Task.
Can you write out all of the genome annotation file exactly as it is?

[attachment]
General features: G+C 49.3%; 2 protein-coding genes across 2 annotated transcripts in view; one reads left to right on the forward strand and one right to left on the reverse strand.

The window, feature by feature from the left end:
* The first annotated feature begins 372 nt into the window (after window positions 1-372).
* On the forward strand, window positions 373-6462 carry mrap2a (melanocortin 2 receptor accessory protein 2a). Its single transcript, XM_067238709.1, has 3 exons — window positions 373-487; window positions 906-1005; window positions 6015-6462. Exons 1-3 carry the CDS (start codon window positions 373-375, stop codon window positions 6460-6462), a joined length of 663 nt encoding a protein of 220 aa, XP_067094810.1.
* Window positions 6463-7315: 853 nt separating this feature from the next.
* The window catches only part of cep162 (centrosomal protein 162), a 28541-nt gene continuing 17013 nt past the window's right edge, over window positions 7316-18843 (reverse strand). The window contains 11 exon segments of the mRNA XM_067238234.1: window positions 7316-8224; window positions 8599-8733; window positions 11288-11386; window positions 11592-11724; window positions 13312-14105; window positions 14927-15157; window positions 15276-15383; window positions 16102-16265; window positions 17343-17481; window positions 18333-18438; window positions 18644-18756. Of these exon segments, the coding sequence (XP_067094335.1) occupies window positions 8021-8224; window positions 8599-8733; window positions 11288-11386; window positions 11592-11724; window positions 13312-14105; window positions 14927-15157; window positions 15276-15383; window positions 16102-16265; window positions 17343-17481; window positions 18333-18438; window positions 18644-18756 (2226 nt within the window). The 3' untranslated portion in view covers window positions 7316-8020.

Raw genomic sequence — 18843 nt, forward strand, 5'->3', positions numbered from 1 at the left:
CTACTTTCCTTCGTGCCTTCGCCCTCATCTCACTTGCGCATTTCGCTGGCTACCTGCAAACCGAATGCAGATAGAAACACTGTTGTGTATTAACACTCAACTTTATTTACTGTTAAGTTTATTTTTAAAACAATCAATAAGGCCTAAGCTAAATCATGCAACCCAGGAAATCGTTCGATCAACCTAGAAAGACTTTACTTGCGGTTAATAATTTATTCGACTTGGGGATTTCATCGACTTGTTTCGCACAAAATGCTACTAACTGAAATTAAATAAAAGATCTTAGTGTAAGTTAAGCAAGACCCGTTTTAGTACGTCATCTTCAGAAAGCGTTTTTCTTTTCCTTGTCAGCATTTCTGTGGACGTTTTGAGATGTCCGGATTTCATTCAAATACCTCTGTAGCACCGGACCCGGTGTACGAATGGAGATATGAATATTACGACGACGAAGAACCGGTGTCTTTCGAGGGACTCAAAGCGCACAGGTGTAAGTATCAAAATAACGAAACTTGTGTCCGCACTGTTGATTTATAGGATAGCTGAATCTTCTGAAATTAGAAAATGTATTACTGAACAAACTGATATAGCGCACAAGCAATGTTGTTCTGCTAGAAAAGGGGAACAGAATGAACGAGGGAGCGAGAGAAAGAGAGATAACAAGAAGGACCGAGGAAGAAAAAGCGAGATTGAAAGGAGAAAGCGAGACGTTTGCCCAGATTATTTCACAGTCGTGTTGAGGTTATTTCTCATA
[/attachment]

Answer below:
General features: G+C 49.3%; 2 protein-coding genes across 2 annotated transcripts in view; one reads left to right on the forward strand and one right to left on the reverse strand.

The window, feature by feature from the left end:
* The first annotated feature begins 372 nt into the window (after window positions 1-372).
* On the forward strand, window positions 373-6462 carry mrap2a (melanocortin 2 receptor accessory protein 2a). Its single transcript, XM_067238709.1, has 3 exons — window positions 373-487; window positions 906-1005; window positions 6015-6462. Exons 1-3 carry the CDS (start codon window positions 373-375, stop codon window positions 6460-6462), a joined length of 663 nt encoding a protein of 220 aa, XP_067094810.1.
* Window positions 6463-7315: 853 nt separating this feature from the next.
* The window catches only part of cep162 (centrosomal protein 162), a 28541-nt gene continuing 17013 nt past the window's right edge, over window positions 7316-18843 (reverse strand). The window contains 11 exon segments of the mRNA XM_067238234.1: window positions 7316-8224; window positions 8599-8733; window positions 11288-11386; window positions 11592-11724; window positions 13312-14105; window positions 14927-15157; window positions 15276-15383; window positions 16102-16265; window positions 17343-17481; window positions 18333-18438; window positions 18644-18756. Of these exon segments, the coding sequence (XP_067094335.1) occupies window positions 8021-8224; window positions 8599-8733; window positions 11288-11386; window positions 11592-11724; window positions 13312-14105; window positions 14927-15157; window positions 15276-15383; window positions 16102-16265; window positions 17343-17481; window positions 18333-18438; window positions 18644-18756 (2226 nt within the window). The 3' untranslated portion in view covers window positions 7316-8020.

Raw genomic sequence — 18843 nt, forward strand, 5'->3', positions numbered from 1 at the left:
CTACTTTCCTTCGTGCCTTCGCCCTCATCTCACTTGCGCATTTCGCTGGCTACCTGCAAACCGAATGCAGATAGAAACACTGTTGTGTATTAACACTCAACTTTATTTACTGTTAAGTTTATTTTTAAAACAATCAATAAGGCCTAAGCTAAATCATGCAACCCAGGAAATCGTTCGATCAACCTAGAAAGACTTTACTTGCGGTTAATAATTTATTCGACTTGGGGATTTCATCGACTTGTTTCGCACAAAATGCTACTAACTGAAATTAAATAAAAGATCTTAGTGTAAGTTAAGCAAGACCCGTTTTAGTACGTCATCTTCAGAAAGCGTTTTTCTTTTCCTTGTCAGCATTTCTGTGGACGTTTTGAGATGTCCGGATTTCATTCAAATACCTCTGTAGCACCGGACCCGGTGTACGAATGGAGATATGAATATTACGACGACGAAGAACCGGTGTCTTTCGAGGGACTCAAAGCGCACAGGTGTAAGTATCAAAATAACGAAACTTGTGTCCGCACTGTTGATTTATAGGATAGCTGAATCTTCTGAAATTAGAAAATGTATTACTGAACAAACTGATATAGCGCACAAGCAATGTTGTTCTGCTAGAAAAGGGGAACAGAATGAACGAGGGAGCGAGAGAAAGAGAGATAACAAGAAGGACCGAGGAAGAAAAAGCGAGATTGAAAGGAGAAAGCGAGACGTTTGCCCAGATTATTTCACAGTCGTGTTGAGGTTATTTCTCATA